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Texas State Democratic Senator Wendy Davis questions the state Texas State Democratic Senator Wendy Davis questions the state's Republican Senator Glenn Hegar, sponsor of Senate Bill 1 (SB1), as the state Senate meets to consider legislation restricting abortion rights in Austin, Texas July 12, 2013. (REUTERS/Mike Stone)  

Men on Wendy Davis Texas Senate staff outearned women

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Chuck Ross
Reporter

Analysis of Texas state Senate salary records shows that Democratic gubernatorial candidate and state senator Wendy Davis paid her male staffers more than female staffers.

According to documents obtained in an open records request, in 44 out of the 58 months between Jan. 2009, when Davis took office, and Oct. 2013, the highest earner in Davis’ Senate office was a man.

In six months, a female staffer earned the highest salary, and in the remaining six months a male and a female staffer shared the top spot.

The most any Davis staffer was paid in any month throughout the five year period was $8,851 in the middle of 2010 to Ware Wendell, Davis’ chief of staff. In Oct. 2013, a female Davis staffer, chief of staff Sonya Grogg, was paid $6,250.

For 37 of the 58 months in the recent analysis, men average higher salaries in Davis’ office than women. Women averaged larger salaries in the remaining 21 months.

All told, male staffers employed by Davis earned just over $300,000 more than female staffers. Salaries paid to men totaled $1,143,357 while women were paid $837,481 in aggregate, salary records show.

Besides pay disparities, Davis routinely employed more male than female staffers.

For 35 of the 58 months between Jan. 2009 and Oct. 2013, a majority of Davis’ staff were male.

In only ten months during that span did Davis have more female staffers. Her office was evenly split for the remaining 13 months in the period.

The gap reached its highest in several months in 2009 and 2010 when Davis employed seven men versus three women, though as of Oct. 2013, Davis employed six female and five male staffers.

The issue of gender pay and job status has become a hot-button issue both on a national level and in the Texas governor race.

On Tuesday, Democrats across the nation focused on “Equal Pay Day,”which was commemorated by President Obama with two executive orders. Davis, who rose to fame last year when she filibustered the Texas Senate over abortion restrictions, has spent much of her campaign on the issue of gender disparities in pay and other realms.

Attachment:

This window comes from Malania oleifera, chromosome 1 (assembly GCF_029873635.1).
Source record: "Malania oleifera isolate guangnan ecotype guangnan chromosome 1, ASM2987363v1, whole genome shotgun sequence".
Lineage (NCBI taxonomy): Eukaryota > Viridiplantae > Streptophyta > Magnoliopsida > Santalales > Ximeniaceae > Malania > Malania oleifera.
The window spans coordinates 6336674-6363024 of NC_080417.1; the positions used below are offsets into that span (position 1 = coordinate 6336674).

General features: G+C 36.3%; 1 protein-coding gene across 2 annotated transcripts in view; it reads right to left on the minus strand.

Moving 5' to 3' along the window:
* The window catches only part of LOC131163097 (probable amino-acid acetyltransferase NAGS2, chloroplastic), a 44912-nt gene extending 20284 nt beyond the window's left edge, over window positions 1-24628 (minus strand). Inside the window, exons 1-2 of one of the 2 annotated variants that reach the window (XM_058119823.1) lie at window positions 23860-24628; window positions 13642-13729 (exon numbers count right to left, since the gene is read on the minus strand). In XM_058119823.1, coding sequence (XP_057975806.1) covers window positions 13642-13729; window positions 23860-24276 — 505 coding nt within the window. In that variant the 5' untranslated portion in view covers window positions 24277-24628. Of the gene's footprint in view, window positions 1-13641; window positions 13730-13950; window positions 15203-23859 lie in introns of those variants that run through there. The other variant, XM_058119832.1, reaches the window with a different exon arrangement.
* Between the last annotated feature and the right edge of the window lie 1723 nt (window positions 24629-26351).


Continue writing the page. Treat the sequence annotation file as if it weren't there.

Most recently, Davis has attacked her opponent, Texas attorney general Greg Abbott, over his statement that if he was governor, he would have vetoed equal-pay legislation proposed last year by Davis.

“Today is #EqualPayDay,” wrote Davis on her Twitter account on Tuesday. “In Greg Abbott’s office, where women earn less than men for doing the same work (despite having more experience), we imagine today is pretty awkward.

Despite pay differences over the longer term, the status of women on Davis’ staff has risen recently.

Her current gubernatorial campaign is mostly populated by women. Davis paid political consultant Karin Johanson nearly $14,000 a month last year, campaign finance records show. No male campaign workers came close to that figure.

“Greg Abbott supports equal pay and supports the state and federal laws that already prohibit discrimination and give victims an avenue to seek redress in the courts,” Abbott communications director Matt Hirsch said in a statement to The Daily Caller News Foundation.

Davis’ campaign did not address her staffers’ pay, instead criticizing Abbot.

“Wendy Davis’ office reflects — unlike Greg Abbott’s office where more experienced women are paid less than their male coworkers for doing the same job — the basic principle of equal pay for equal work,” said spokesman Zac Petkanas in a statement to TheDCNF.

“Unlike in Greg Abbott’s office, when you do the same job as someone else you get paid the same regardless of gender.  When you have a more senior position, you get paid higher regardless of gender.”

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